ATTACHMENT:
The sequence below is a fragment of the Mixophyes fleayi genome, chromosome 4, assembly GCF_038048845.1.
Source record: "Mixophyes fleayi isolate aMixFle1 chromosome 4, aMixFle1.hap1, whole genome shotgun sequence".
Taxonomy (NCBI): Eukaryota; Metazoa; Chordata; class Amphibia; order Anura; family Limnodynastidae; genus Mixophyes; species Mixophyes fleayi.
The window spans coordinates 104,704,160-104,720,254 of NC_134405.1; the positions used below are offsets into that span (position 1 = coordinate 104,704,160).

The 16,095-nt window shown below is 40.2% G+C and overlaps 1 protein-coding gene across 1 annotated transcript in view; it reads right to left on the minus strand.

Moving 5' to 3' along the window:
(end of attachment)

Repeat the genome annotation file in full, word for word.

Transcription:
The sequence below is a fragment of the Mixophyes fleayi genome, chromosome 4, assembly GCF_038048845.1.
Source record: "Mixophyes fleayi isolate aMixFle1 chromosome 4, aMixFle1.hap1, whole genome shotgun sequence".
Taxonomy (NCBI): Eukaryota; Metazoa; Chordata; class Amphibia; order Anura; family Limnodynastidae; genus Mixophyes; species Mixophyes fleayi.
The window spans coordinates 104,704,160-104,720,254 of NC_134405.1; the positions used below are offsets into that span (position 1 = coordinate 104,704,160).

The 16,095-nt window shown below is 40.2% G+C and overlaps 1 protein-coding gene across 1 annotated transcript in view; it reads right to left on the minus strand.

Moving 5' to 3' along the window: